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A new technique could pave the way for a cheaper cost of polymer solar cells and organic electronic devices, while potentially expanding the applications of these technologies.

Researchers at the Georgia Institute of Technology and three other institutions, have enabled production of efficient single-layer solar cells, which could help move organic photovoltaics into a new generation of wearable devices and enable small-scale distributed power generation.

In an exclusive interview with R&D Magazine, Bernard Kippelen, director of Georgia Tech’s Center for Organic Photonics and Electronics and a professor in the School of Electrical and Computer Engineering, said the new process can be a big money and time saver for the electronics industry.

“Instead of doing this at 900 degrees’ heat, we can do this at room temperature and instead of taking one hour it takes one minute,” Kippelen said.

The technique provides a new way of inducing p-type electrical doping in organic semiconductor films by briefly immersing the films in a solution at room temperature.

To achieve this, the researchers immersed thin films of organic semiconductors and their blends in polyoxometalate (PMA and PTA) solutions in nitromethane for a few minutes.

The diffusion of the dopant molecules into the films during immersion led to efficient p-type electrical doping over a depth of 10 to 20 nanometers from the surface of the film.  

The p-doped regions show increased electrical conductivity and high-work function, with reduced solubility in the processing solvent and improved photo-oxidation stability in the air.

For the first time, single-layer polymer solar cells were demonstrated by combining the new method with spontaneous vertical phase separation of amine-containing polymers that leads to efficient electron collection at the opposing electrode.

While most polymer cells are processed using expensive vacuum equipment, the new method provides a simpler alternative to air-sensitive molybdenum oxide layers. The new doping method provided efficient hole collection when applied to polymer solar cells.

“The sunlight gets absorbed by layers of the semi-conductor,” Kippelen said. “The layers are very thin, so you can make them semi-transparent, which you could attach to windows of buildings.”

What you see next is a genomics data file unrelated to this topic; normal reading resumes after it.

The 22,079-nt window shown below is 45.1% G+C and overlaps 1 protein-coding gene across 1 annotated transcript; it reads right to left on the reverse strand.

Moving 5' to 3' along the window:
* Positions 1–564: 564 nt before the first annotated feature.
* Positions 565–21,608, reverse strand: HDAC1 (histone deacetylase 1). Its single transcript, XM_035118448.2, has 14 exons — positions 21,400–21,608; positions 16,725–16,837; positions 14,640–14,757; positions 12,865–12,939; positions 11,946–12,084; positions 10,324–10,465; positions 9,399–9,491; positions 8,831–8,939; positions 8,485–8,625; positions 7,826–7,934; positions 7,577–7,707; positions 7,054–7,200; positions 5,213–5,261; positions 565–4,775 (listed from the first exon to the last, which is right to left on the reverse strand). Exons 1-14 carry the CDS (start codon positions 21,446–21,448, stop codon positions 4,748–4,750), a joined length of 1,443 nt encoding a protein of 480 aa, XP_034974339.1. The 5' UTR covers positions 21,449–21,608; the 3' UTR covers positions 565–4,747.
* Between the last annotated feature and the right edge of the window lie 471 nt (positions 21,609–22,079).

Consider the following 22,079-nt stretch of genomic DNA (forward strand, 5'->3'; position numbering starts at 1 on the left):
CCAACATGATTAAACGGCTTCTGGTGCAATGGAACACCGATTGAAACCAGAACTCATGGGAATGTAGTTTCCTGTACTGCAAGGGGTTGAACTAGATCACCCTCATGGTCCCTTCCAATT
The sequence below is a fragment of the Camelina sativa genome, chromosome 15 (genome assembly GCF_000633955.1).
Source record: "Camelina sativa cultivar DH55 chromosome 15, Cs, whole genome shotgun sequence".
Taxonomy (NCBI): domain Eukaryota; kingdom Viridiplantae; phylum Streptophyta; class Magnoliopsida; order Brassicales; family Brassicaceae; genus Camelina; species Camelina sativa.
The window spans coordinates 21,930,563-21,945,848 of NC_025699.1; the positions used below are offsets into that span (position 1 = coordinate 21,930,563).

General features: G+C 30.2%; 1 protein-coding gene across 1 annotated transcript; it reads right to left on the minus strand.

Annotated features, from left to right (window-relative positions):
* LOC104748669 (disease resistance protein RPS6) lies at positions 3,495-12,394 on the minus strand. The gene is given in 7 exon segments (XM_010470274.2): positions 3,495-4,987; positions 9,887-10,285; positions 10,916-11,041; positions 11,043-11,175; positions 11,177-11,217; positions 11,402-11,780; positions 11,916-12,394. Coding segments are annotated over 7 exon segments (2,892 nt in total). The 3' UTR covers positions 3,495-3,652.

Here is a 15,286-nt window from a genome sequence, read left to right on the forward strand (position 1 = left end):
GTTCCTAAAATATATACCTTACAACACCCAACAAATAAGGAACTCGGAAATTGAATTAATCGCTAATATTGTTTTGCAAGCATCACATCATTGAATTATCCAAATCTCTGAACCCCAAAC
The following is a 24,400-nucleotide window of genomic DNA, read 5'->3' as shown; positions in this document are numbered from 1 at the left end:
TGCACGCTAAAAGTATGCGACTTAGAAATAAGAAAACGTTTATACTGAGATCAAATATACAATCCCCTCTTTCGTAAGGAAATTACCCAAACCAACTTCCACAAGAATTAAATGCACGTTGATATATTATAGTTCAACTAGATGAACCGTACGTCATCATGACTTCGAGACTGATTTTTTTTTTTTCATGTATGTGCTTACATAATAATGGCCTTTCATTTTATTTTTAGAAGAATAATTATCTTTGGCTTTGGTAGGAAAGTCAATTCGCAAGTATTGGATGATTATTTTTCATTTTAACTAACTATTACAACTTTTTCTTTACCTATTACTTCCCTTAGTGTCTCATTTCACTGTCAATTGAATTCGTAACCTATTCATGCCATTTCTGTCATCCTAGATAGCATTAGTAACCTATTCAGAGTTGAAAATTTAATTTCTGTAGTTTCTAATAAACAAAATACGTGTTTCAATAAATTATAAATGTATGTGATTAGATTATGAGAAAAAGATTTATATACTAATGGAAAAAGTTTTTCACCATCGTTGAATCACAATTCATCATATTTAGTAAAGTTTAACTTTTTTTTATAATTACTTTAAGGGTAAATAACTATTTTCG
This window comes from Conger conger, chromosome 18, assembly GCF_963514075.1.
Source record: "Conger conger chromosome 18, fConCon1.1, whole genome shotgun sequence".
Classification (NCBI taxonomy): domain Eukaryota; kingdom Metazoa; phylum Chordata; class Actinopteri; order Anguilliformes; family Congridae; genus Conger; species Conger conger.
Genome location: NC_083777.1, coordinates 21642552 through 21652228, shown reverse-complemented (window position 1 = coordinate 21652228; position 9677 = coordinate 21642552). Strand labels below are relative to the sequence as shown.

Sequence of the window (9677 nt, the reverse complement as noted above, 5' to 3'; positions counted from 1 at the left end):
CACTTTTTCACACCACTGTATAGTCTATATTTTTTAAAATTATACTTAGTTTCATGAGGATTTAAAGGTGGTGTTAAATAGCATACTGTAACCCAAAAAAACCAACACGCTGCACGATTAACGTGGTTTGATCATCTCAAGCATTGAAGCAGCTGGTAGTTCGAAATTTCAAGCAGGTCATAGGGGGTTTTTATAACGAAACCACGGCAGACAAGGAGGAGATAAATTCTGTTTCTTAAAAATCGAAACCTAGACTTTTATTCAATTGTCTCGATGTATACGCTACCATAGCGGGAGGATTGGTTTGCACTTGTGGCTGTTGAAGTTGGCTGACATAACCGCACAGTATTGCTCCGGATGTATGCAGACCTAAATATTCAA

According to Kippelen, this process could lead to advancements in many device platforms including organic printed electronics, sensors, photodetectors and light-emitting diodes.

Canek Fuentes-Hernandez, a senior research scientist in Kippelen’s research group, explained that the new technique will have a large impact on the industry in the future.

“The realization of single-layer photovoltaics with our approach enables both electrodes in the device to be made out of low-cost conductive materials,” Fuentes-Hernandez said in a statement. “This offers a dramatic simplification of a device geometry and it improves the photo-oxidation stability of the donor polymer.

“Although lifetime and cost analysis studies are needed to assess the full impact of these innovations, they are certainly very exciting developments on the road to transform organic photovoltaics into a commercial technology.”

Felipe Larrain, a Ph.D. student in Kippelen’s lab, said by simplifying the production of organic solar cells areas that lack capital-intensive manufacturing capabilities like Africa and Latin America could allow fabrication of solar cells.

“Our goal is to further simplify the fabrication of organic solar cells to the point at which every material required to fabricate them may be included in a single kit that is offered to the public,” Larrain said in a statement. “The solar cell product may be different if you are able to provide people with a solution that would allow them to make their own solar cells.

“It could one day enable people to power themselves and be independent of the grid.”

Sponsored by the Office of Naval Research, the work was reported Nature Materials. The research also involved scientists from the University of California at Santa Barbara, Kyushu University in Japan and the Eindhoven University of Technology in The Netherlands.

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